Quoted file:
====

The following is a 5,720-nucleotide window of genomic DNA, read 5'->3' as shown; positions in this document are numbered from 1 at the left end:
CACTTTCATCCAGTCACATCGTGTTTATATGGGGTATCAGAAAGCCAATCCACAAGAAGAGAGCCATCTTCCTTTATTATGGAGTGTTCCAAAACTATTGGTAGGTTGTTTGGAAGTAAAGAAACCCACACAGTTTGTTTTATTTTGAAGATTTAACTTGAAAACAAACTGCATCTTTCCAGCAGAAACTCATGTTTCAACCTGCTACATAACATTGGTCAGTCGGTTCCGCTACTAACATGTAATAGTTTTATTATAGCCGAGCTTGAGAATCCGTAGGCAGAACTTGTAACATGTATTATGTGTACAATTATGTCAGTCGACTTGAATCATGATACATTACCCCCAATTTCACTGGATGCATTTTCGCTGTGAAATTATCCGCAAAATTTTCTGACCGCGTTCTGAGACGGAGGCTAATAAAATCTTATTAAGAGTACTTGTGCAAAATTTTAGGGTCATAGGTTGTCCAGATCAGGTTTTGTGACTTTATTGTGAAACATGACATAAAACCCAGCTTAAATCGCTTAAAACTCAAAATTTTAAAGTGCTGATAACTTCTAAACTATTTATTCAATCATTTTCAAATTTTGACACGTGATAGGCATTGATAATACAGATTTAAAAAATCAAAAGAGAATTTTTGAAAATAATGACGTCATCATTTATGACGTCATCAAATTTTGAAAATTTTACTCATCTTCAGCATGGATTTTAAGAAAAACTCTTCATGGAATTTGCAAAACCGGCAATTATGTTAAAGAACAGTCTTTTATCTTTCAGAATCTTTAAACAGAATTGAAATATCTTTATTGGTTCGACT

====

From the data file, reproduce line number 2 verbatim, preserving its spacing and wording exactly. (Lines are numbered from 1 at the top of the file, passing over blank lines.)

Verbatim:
CACTTTCATCCAGTCACATCGTGTTTATATGGGGTATCAGAAAGCCAATCCACAAGAAGAGAGCCATCTTCCTTTATTATGGAGTGTTCCAAAACTATTGGTAGGTTGTTTGGAAGTAAAGAAACCCACACAGTTTGTTTTATTTTGAAGATTTAACTTGAAAACAAACTGCATCTTTCCAGCAGAAACTCATGTTTCAACCTGCTACATAACATTGGTCAGTCGGTTCCGCTACTAACATGTAATAGTTTTATTATAGCCGAGCTTGAGAATCCGTAGGCAGAACTTGTAACATGTATTATGTGTACAATTATGTCAGTCGACTTGAATCATGATACATTACCCCCAATTTCACTGGATGCATTTTCGCTGTGAAATTATCCGCAAAATTTTCTGACCGCGTTCTGAGACGGAGGCTAATAAAATCTTATTAAGAGTACTTGTGCAAAATTTTAGGGTCATAGGTTGTCCAGATCAGGTTTTGTGACTTTATTGTGAAACATGACATAAAACCCAGCTTAAATCGCTTAAAACTCAAAATTTTAAAGTGCTGATAACTTCTAAACTATTTATTCAATCATTTTCAAATTTTGACACGTGATAGGCATTGATAATACAGATTTAAAAAATCAAAAGAGAATTTTTGAAAATAATGACGTCATCATTTATGACGTCATCAAATTTTGAAAATTTTACTCATCTTCAGCATGGATTTTAAGAAAAACTCTTCATGGAATTTGCAAAACCGGCAATTATGTTAAAGAACAGTCTTTTATCTTTCAGAATCTTTAAACAGAATTGAAATATCTTTATTGGTTCGACT